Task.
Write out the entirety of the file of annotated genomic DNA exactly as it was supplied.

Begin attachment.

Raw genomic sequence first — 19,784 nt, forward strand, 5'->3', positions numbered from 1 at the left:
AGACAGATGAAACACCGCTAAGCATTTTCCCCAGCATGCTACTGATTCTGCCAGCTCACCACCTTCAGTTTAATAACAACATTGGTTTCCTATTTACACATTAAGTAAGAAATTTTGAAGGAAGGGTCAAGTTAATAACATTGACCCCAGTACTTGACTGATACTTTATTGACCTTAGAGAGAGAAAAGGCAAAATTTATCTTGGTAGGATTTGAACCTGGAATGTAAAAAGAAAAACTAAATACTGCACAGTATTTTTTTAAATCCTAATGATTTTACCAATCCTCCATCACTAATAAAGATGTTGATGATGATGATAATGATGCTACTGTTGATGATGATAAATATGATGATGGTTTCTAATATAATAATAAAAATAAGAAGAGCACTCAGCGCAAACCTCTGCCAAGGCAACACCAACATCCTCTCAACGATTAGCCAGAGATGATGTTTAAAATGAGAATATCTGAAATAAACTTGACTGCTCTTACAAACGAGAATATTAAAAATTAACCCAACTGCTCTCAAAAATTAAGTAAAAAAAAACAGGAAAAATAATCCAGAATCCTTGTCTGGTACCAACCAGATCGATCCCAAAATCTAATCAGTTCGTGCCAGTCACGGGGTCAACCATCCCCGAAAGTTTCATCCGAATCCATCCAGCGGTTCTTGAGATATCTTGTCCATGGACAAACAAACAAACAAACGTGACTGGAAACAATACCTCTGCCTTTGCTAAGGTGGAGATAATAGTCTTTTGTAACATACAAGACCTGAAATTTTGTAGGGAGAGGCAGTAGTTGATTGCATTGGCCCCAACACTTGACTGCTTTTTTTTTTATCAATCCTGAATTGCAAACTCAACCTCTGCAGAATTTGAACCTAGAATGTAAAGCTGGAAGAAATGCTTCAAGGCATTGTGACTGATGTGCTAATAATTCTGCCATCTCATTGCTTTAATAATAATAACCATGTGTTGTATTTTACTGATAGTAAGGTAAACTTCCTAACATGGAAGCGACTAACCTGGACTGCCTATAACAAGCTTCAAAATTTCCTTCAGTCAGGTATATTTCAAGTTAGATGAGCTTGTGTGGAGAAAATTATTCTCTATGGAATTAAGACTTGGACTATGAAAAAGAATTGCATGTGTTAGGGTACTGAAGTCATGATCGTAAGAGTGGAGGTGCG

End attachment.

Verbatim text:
Raw genomic sequence first — 19,784 nt, forward strand, 5'->3', positions numbered from 1 at the left:
AGACAGATGAAACACCGCTAAGCATTTTCCCCAGCATGCTACTGATTCTGCCAGCTCACCACCTTCAGTTTAATAACAACATTGGTTTCCTATTTACACATTAAGTAAGAAATTTTGAAGGAAGGGTCAAGTTAATAACATTGACCCCAGTACTTGACTGATACTTTATTGACCTTAGAGAGAGAAAAGGCAAAATTTATCTTGGTAGGATTTGAACCTGGAATGTAAAAAGAAAAACTAAATACTGCACAGTATTTTTTTAAATCCTAATGATTTTACCAATCCTCCATCACTAATAAAGATGTTGATGATGATGATAATGATGCTACTGTTGATGATGATAAATATGATGATGGTTTCTAATATAATAATAAAAATAAGAAGAGCACTCAGCGCAAACCTCTGCCAAGGCAACACCAACATCCTCTCAACGATTAGCCAGAGATGATGTTTAAAATGAGAATATCTGAAATAAACTTGACTGCTCTTACAAACGAGAATATTAAAAATTAACCCAACTGCTCTCAAAAATTAAGTAAAAAAAAACAGGAAAAATAATCCAGAATCCTTGTCTGGTACCAACCAGATCGATCCCAAAATCTAATCAGTTCGTGCCAGTCACGGGGTCAACCATCCCCGAAAGTTTCATCCGAATCCATCCAGCGGTTCTTGAGATATCTTGTCCATGGACAAACAAACAAACAAACGTGACTGGAAACAATACCTCTGCCTTTGCTAAGGTGGAGATAATAGTCTTTTGTAACATACAAGACCTGAAATTTTGTAGGGAGAGGCAGTAGTTGATTGCATTGGCCCCAACACTTGACTGCTTTTTTTTTTATCAATCCTGAATTGCAAACTCAACCTCTGCAGAATTTGAACCTAGAATGTAAAGCTGGAAGAAATGCTTCAAGGCATTGTGACTGATGTGCTAATAATTCTGCCATCTCATTGCTTTAATAATAATAACCATGTGTTGTATTTTACTGATAGTAAGGTAAACTTCCTAACATGGAAGCGACTAACCTGGACTGCCTATAACAAGCTTCAAAATTTCCTTCAGTCAGGTATATTTCAAGTTAGATGAGCTTGTGTGGAGAAAATTATTCTCTATGGAATTAAGACTTGGACTATGAAAAAGAATTGCATGTGTTAGGGTACTGAAGTCATGATCGTAAGAGTGGAGGTGCG